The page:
[aprssig] AX.25 RR bit test - Holy Grail (KWD)

Robert Bruninga bruninga at usna.edu
Tue Dec 4 12:18:31 EST 2012

Don't' know yet.  Ill keep track of reports.  As soon as someonc can set
up a transmit test, (and have a client that can receive and display the
bits) then we can test a kenwood digipeater.


-----Original Message-----
From: aprssig-bounces at tapr.org [mailto:aprssig-bounces at tapr.org] On Behalf
Of Lynn W. Deffenbaugh (Mr)
Sent: Tuesday, December 04, 2012 12:11 PM
To: TAPR APRS Mailing List
Subject: Re: [aprssig] AX.25 RR bit test - Holy Grail (KWD)

Ignore but copy from inbound path to outbound path in the event of a
Kenwood-based digipeater?  Or do they reconstruct the path components,
possibly clobbering the received RR bits?

Lynn (D) - KJ4ERJ - Author of APRSISCE for Windows Mobile and Win32

On 12/4/2012 11:55 AM, Robert Bruninga wrote:
> Kenwood confirms that their radios all will ignore the RR bits and so we
> can use them for future features without impacting current functions.
> I will keep tabs of the results of all tests of the RR bits as we prove
> that
> The network is presently transparent to their future use.  Please test
> report.
> I have now added both of these new proposals (Preemptive digipeating and
> RR bits) to the APRS version 1.2 web page:
> http://aprs.org/aprs12.html
> Bob, WB4APR
> -----Original Message-----
> From: Robert Bruninga [mailto:bruninga at usna.edu]
> Sent: Friday, November 30, 2012 3:07 PM
> To: TAPR APRS Mailing List
> Cc: Robert Bruninga
> Subject: RE: [aprssig] AX.25 RR bit test - Holy Grail (reply)
> Your comments are all well received.  But so far, none of the comments
> have shown a reason why not to explore future use of these bits for
> constructs:
>> it would not work with existing software..
> Never intended to "work".  Only intended to be "transparent" or
> by existing software.  The Future use of those bits is only for FUTURE
> concepts which of course would require FUTURE code to take advantage of
> it.  But nothing that exists now would be impacted (if present hardware
> AX.25 compliant and transparent to them as they should be).
>> these bits are in AX.25 headers. _not_ in
>> [packets] sent through APRS-IS...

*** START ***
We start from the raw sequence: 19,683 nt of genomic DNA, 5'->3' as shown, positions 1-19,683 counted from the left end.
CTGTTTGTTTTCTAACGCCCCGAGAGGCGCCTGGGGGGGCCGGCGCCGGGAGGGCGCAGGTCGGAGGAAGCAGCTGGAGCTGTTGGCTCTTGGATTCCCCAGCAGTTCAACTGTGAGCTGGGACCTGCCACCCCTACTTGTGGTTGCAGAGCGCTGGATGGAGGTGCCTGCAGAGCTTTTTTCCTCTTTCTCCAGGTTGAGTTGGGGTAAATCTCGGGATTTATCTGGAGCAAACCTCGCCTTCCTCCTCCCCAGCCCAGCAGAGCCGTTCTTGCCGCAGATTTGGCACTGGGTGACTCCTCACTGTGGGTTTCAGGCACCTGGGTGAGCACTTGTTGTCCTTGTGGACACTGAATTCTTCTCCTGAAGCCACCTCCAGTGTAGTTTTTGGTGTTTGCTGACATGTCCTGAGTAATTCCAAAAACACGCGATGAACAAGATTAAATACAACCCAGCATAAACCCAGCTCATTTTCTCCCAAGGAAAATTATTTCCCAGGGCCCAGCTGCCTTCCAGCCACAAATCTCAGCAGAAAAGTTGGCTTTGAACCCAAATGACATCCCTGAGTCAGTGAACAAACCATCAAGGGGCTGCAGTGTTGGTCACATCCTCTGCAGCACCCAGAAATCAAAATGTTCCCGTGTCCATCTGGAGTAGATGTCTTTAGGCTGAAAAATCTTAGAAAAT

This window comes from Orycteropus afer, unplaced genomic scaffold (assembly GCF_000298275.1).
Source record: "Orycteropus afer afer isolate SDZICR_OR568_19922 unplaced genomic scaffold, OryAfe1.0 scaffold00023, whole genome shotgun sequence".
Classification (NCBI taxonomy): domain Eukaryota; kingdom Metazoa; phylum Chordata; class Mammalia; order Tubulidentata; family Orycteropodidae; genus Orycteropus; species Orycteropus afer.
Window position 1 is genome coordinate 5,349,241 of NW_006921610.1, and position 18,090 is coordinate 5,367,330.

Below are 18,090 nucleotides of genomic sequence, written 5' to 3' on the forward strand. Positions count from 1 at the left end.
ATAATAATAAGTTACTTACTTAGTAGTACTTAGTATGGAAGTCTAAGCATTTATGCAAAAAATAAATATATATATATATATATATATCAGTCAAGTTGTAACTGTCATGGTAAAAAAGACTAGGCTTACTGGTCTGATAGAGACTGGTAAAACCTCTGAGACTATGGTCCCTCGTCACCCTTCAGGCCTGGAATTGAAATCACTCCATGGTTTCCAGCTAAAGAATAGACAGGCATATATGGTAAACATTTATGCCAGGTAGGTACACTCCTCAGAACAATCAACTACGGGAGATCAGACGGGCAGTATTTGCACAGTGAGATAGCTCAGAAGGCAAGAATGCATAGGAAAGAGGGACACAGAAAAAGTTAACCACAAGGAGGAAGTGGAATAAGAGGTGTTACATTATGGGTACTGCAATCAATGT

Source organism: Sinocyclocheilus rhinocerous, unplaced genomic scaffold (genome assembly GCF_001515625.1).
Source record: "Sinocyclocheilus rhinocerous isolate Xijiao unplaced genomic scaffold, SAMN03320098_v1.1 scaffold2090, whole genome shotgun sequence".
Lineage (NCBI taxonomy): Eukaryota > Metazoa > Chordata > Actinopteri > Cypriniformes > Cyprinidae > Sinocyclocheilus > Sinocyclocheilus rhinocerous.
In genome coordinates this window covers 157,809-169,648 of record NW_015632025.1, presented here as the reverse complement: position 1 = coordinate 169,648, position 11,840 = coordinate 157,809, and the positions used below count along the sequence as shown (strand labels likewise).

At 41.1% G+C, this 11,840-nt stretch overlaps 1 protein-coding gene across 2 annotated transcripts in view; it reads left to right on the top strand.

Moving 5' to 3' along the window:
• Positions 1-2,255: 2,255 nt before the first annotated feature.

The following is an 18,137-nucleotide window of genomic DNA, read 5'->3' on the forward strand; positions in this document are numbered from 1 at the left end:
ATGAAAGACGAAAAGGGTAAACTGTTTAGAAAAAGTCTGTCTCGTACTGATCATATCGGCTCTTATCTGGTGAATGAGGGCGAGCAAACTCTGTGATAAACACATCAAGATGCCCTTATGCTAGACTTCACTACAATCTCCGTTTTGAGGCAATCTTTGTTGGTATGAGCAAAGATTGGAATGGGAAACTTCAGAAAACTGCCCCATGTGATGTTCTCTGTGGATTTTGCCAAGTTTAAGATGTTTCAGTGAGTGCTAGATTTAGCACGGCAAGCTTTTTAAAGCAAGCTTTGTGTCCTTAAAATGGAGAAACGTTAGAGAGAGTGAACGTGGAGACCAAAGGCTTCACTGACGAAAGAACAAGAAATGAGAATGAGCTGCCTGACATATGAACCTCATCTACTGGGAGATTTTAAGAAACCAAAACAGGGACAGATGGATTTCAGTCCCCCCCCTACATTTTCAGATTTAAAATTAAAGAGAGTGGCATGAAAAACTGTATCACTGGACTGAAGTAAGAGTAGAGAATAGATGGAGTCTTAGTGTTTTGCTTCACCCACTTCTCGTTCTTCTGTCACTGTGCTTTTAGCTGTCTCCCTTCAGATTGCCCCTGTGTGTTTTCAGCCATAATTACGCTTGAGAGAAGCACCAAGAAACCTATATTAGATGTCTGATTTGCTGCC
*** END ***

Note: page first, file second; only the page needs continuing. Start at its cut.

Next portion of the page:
> SO therefore, by definition, they do not break anything that exists in
> APRS-IS and are 100% backwards transparent with the entire APRS-IS.  It
> only backwards transparency that is a concern.
>> Also, there is no construct in the APRS-IS packet
>> format to embed the values of those bits in the APRS-IS...
> Sure there is.  We can easily add into the APRS-IS pseudo header without
> breaking anything that exists.  I am sure that the clever minds that
> up with the Q construct can think of some similar way to indicate these
> bits [11].
>> and not available in any clients speaking to command-mode TNC's.
> But again, "are not available" does not block any future use and also
> implies existing transparency.
>> Only KISS-mode TNC's would be able to pass such non-standard packets
> First, GREAT!  This means that every software or client that uses a KISS
> interface can be updated to use these bits if desired.
> Second, these bits *are* STANDARD AX.25.  "The bits ... may be used in
> agreed-upon manner in individual networks".  And if that is not APRS,
> I don't know what else would be..
>> There's just WAY too many things using the TNC2
>> humanly readable packet format, not just the APRS-IS,
>> that would need/benefit from access to this information.
> Again, that is FUTURE BENEFIT.  Of course, FUTURE code would need to be
> updated to take advantage of FUTURE use of these bits.  But that is how
> move forward as long as it does not break anything that exists now.
>> But to me the death knoll is compatibility.
>> There are just too many devices for this to ever
>> be proven not to be harmful.
> They are in the spec, the spec authorizes their use, every spec
> TNC, Radio, Hardware, etc should handle them just fine.  We should not
> afraid to use something in the AX.25 spec that was put there just for
> kind of special network use, but we overlooked for so long? We simply
> to test them before using them.
> Of course, we would not move forward if ANY existing hardware failed to
> transparent to these bits.  But that is no reason not to at least
> the test and find where we stand.
>> I urge you to withdraw this part of the proposal...
> But, until someone can show that a piece of hardware fails to pass these
> packets, then I think it should remain on the table and worthy of
> exploring and testing.
> So few of us can actually generate an AX.25 packet at the bit level,
> this testing can only be done by people who can test their AX.25
> transmitting code.  Maybe Byonics or Argilent, or any of the software
> authors can take a crack at testing it.
> So again, the only thing that matters now is TRANSPARENCEY of these bits
> to all existing APRS and AX.25 hardware and firmware.  Future use that
> does not break anything that exists, seems to me to be a worthy area to
> explore for future use for future (not presently existing) capabilities.
> Just brain storming...
> Bob, WB4APR
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